As an editor he promoted African led Nationalistic agenda, he fought against the restrictions on the African’s freedom of expression and racial discrimination.

He also criticized Africans who have been accepted into the elite of the colonial society and therefore favoured the existing system as it was regarded as the basis of their well being  and also advanced his New Africa philosophy which he later wrote about in his book Renascent Africa,his philosophy was a belief in an Africa transformed by five pillars Spiritual balance, mental emancipation, econmic determinism, risorgimento nationalism, social regeneration he also did not stay away from politics even when in Ghana his paper supported the local party.

In 1935 he published an article “Has the African a God” by I.T.A Wallace Johnson and was tried for sedition found and  sentenced to 6 months in jail but was pardoned on appeal.

On his return to Lagos in 1937 he founded West Afrian Pilot in addition to this the Zik group established other newspapers in the economically and politically important cities in the country, the West African Pilot used Dante Aligheri’s “Show the light and the people will find the way” as its motto.

They were other publications like the southern Nigeria defender in warri today’s Ibadan, the Eastern Guardian in Port Harcourt and the Nigerian spokesman in Onitsha and later added Duse Mohamed’s Comet.

Zik’s newspaper venture was not only a business but a political tool, the Pilot focused on circulation rather than advertising and featured sports and a women’s section, increasing coverage of Nigerian events thereby competing with Daily Times which focused on foreign news, Initially Pilot ran 6000 copies daily which increased to 20,000 in 1950, Azikiwe also established African Continental Bank and the penny Restaurant which he used his newspaper to advertise.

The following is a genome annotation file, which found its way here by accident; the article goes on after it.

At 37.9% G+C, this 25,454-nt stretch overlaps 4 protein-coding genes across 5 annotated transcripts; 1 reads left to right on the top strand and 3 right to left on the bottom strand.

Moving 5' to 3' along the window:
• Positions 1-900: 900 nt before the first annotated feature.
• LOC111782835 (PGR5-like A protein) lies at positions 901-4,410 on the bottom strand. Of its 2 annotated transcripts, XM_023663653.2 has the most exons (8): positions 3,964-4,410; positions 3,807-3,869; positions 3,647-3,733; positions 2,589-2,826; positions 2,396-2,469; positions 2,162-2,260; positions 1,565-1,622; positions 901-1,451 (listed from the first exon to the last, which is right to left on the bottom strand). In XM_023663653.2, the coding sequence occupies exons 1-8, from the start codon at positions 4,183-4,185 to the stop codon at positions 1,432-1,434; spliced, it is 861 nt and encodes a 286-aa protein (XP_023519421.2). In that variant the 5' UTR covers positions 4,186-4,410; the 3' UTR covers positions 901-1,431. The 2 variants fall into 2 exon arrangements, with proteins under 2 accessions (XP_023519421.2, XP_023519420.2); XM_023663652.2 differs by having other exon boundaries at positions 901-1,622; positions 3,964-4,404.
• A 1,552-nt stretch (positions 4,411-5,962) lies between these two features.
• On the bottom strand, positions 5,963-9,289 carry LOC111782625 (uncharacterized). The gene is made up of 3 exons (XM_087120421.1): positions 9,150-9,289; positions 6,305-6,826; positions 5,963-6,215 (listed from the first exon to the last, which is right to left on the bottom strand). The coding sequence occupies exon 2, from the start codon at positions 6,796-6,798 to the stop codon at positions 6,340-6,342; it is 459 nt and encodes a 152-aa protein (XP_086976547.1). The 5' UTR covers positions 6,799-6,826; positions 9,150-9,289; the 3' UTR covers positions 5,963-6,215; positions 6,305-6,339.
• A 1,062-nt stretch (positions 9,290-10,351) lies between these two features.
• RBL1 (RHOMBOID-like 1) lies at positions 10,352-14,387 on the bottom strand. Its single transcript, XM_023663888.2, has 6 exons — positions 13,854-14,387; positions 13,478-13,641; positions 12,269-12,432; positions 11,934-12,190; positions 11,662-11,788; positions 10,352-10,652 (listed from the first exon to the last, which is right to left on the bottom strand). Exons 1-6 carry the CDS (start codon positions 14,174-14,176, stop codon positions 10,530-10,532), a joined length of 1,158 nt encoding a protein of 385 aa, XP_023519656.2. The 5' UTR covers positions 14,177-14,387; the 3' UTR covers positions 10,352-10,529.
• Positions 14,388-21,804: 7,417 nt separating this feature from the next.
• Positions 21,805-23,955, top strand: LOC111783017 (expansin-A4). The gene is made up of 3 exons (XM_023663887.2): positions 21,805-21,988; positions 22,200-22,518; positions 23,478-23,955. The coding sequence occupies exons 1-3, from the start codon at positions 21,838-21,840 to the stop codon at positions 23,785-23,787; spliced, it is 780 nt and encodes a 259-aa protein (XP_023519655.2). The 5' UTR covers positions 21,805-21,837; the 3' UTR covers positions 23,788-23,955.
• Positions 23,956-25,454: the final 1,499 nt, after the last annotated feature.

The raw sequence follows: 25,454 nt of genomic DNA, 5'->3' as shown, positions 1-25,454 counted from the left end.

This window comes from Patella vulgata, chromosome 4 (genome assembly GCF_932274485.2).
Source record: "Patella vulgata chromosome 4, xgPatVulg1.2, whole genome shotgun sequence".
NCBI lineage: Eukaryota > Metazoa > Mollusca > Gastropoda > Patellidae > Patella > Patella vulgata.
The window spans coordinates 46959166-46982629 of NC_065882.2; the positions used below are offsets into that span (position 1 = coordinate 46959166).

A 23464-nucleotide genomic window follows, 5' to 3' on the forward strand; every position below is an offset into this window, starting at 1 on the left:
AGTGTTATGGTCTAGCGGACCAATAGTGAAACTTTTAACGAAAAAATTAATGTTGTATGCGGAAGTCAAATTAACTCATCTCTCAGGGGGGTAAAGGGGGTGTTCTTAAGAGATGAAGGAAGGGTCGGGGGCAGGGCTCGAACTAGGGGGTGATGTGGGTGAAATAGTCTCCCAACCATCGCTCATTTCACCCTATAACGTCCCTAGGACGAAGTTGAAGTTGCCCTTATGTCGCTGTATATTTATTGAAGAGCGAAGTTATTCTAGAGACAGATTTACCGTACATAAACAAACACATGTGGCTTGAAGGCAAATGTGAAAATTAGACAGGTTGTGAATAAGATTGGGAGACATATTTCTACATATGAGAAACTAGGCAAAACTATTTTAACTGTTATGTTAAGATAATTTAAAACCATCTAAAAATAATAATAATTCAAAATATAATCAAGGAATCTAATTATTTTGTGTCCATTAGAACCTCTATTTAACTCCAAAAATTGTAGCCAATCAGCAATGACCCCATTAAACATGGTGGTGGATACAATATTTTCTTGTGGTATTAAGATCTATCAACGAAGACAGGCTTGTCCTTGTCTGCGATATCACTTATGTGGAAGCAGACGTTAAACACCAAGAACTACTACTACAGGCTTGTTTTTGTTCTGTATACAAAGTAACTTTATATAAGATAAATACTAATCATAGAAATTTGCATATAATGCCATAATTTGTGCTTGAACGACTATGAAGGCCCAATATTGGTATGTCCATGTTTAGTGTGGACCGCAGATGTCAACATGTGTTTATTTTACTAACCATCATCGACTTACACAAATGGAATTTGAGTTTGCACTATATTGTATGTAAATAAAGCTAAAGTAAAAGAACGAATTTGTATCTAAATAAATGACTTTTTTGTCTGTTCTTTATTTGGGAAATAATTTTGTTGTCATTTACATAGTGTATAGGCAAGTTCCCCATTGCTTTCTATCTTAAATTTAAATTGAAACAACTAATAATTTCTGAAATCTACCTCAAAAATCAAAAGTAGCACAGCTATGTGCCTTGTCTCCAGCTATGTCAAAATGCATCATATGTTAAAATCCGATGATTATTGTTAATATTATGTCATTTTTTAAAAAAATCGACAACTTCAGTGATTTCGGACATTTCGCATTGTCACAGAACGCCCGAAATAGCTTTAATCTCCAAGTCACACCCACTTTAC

Initially the paper’s editorials focused on injustice to Africans, criticism of the colonial masters and support for the ideas of the educated mass in Lagos.

With the Inside stuff Zik tried to raise political awareness while Pilot editorials called for African Independence with the rise of the Indian Independence Movement, it also criticised austerity measures such as price controls and wage ceilings.

In 1943 the British Council sponsored 8 West African editors with Zik inclusive, He and other editors used the opportunity to raise awareness of political independence and controlling interest in over 12 daily African run newspapers.

His articles on black pride, African nationalism and empowerment dismayed many colonist politicians and benefitted many marginalized Africans.

On July 8th 1945 the West African Pilot was banned for misrepresenting information about a general strike, although Zik acknowledged this he continued publishing articles in the Guardian and led a general strike in 1945.


He was an active member of the National Youth Movement he supported Samuel Akinsanya for the vacant seat in the legislative council but the NYM selected Ernest Ikoli.

Nnamdi Azikiwe exited the group because of the ethnic menace meted out on the Ijebu Yorubas and the Igbos, some Ijebu yorubas and the Igbos followed him thereby dividing the group by ethnic lines.


Member of the Nigerian Legislative Council (1947- 1951)

Member of the  Western House of Assembly (1952-1953)

Premier of the Eastern Region (1954-1959)

President of the Nigerian Senate (1959-1960)

3rd and final Governor General of Nigeria  (1960-1963)

1st President of Nigeria (1963-1966). 

 Leader of the NCNC (1947 and 1960)

 Patron of the Zikist MovemenT

Leader (NPP) 1978-1983